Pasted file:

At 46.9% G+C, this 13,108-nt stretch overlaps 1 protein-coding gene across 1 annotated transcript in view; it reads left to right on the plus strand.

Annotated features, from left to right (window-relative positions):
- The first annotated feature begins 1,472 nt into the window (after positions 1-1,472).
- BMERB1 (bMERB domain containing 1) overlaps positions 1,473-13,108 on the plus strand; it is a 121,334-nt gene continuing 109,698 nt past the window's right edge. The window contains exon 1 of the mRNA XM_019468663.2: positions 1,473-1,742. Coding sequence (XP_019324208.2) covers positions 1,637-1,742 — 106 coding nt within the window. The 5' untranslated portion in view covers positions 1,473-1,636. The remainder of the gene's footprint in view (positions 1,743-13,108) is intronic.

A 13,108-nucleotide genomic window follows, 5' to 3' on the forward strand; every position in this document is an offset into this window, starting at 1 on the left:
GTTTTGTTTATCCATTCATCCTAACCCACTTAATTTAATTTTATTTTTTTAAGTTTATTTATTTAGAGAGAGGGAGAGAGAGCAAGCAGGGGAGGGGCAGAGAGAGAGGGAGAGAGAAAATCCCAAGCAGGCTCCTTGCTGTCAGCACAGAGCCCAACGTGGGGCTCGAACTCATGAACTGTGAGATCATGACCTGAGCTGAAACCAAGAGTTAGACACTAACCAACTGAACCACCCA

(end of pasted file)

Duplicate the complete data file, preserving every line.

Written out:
At 46.9% G+C, this 13,108-nt stretch overlaps 1 protein-coding gene across 1 annotated transcript in view; it reads left to right on the plus strand.

Annotated features, from left to right (window-relative positions):
- The first annotated feature begins 1,472 nt into the window (after positions 1-1,472).
- BMERB1 (bMERB domain containing 1) overlaps positions 1,473-13,108 on the plus strand; it is a 121,334-nt gene continuing 109,698 nt past the window's right edge. The window contains exon 1 of the mRNA XM_019468663.2: positions 1,473-1,742. Coding sequence (XP_019324208.2) covers positions 1,637-1,742 — 106 coding nt within the window. The 5' untranslated portion in view covers positions 1,473-1,636. The remainder of the gene's footprint in view (positions 1,743-13,108) is intronic.

A 13,108-nucleotide genomic window follows, 5' to 3' on the forward strand; every position in this document is an offset into this window, starting at 1 on the left:
GTTTTGTTTATCCATTCATCCTAACCCACTTAATTTAATTTTATTTTTTTAAGTTTATTTATTTAGAGAGAGGGAGAGAGAGCAAGCAGGGGAGGGGCAGAGAGAGAGGGAGAGAGAAAATCCCAAGCAGGCTCCTTGCTGTCAGCACAGAGCCCAACGTGGGGCTCGAACTCATGAACTGTGAGATCATGACCTGAGCTGAAACCAAGAGTTAGACACTAACCAACTGAACCACCCA